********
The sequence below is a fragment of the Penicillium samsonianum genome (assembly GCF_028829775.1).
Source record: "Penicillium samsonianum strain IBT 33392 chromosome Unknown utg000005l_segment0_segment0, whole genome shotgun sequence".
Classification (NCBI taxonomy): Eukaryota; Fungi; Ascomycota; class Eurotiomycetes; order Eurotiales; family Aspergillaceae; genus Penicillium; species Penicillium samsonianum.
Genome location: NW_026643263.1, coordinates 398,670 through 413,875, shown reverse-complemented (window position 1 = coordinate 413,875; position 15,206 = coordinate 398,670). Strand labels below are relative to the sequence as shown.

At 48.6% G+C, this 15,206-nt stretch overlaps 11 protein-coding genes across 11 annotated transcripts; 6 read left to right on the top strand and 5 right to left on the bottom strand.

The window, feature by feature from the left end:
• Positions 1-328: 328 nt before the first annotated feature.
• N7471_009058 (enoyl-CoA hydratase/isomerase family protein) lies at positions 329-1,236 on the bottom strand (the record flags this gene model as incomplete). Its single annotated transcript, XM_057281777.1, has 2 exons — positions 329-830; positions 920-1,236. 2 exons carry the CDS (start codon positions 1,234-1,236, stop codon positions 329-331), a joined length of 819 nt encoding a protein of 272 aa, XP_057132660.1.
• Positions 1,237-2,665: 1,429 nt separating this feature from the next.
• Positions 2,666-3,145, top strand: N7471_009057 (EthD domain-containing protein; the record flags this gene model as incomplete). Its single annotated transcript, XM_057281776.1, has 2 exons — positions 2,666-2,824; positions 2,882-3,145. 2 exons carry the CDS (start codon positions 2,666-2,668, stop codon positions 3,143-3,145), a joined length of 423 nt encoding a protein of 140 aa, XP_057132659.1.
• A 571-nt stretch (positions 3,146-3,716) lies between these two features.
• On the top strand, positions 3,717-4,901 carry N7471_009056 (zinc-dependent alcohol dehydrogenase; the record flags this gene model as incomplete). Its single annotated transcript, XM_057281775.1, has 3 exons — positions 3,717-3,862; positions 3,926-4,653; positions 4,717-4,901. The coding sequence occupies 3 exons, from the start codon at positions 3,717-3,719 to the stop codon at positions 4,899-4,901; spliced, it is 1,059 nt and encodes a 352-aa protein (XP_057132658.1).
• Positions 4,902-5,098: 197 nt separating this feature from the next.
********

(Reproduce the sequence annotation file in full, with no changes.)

The sequence below is a fragment of the Penicillium samsonianum genome (assembly GCF_028829775.1).
Source record: "Penicillium samsonianum strain IBT 33392 chromosome Unknown utg000005l_segment0_segment0, whole genome shotgun sequence".
Classification (NCBI taxonomy): Eukaryota; Fungi; Ascomycota; class Eurotiomycetes; order Eurotiales; family Aspergillaceae; genus Penicillium; species Penicillium samsonianum.
Genome location: NW_026643263.1, coordinates 398,670 through 413,875, shown reverse-complemented (window position 1 = coordinate 413,875; position 15,206 = coordinate 398,670). Strand labels below are relative to the sequence as shown.

At 48.6% G+C, this 15,206-nt stretch overlaps 11 protein-coding genes across 11 annotated transcripts; 6 read left to right on the top strand and 5 right to left on the bottom strand.

The window, feature by feature from the left end:
• Positions 1-328: 328 nt before the first annotated feature.
• N7471_009058 (enoyl-CoA hydratase/isomerase family protein) lies at positions 329-1,236 on the bottom strand (the record flags this gene model as incomplete). Its single annotated transcript, XM_057281777.1, has 2 exons — positions 329-830; positions 920-1,236. 2 exons carry the CDS (start codon positions 1,234-1,236, stop codon positions 329-331), a joined length of 819 nt encoding a protein of 272 aa, XP_057132660.1.
• Positions 1,237-2,665: 1,429 nt separating this feature from the next.
• Positions 2,666-3,145, top strand: N7471_009057 (EthD domain-containing protein; the record flags this gene model as incomplete). Its single annotated transcript, XM_057281776.1, has 2 exons — positions 2,666-2,824; positions 2,882-3,145. 2 exons carry the CDS (start codon positions 2,666-2,668, stop codon positions 3,143-3,145), a joined length of 423 nt encoding a protein of 140 aa, XP_057132659.1.
• A 571-nt stretch (positions 3,146-3,716) lies between these two features.
• On the top strand, positions 3,717-4,901 carry N7471_009056 (zinc-dependent alcohol dehydrogenase; the record flags this gene model as incomplete). Its single annotated transcript, XM_057281775.1, has 3 exons — positions 3,717-3,862; positions 3,926-4,653; positions 4,717-4,901. The coding sequence occupies 3 exons, from the start codon at positions 3,717-3,719 to the stop codon at positions 4,899-4,901; spliced, it is 1,059 nt and encodes a 352-aa protein (XP_057132658.1).
• Positions 4,902-5,098: 197 nt separating this feature from the next.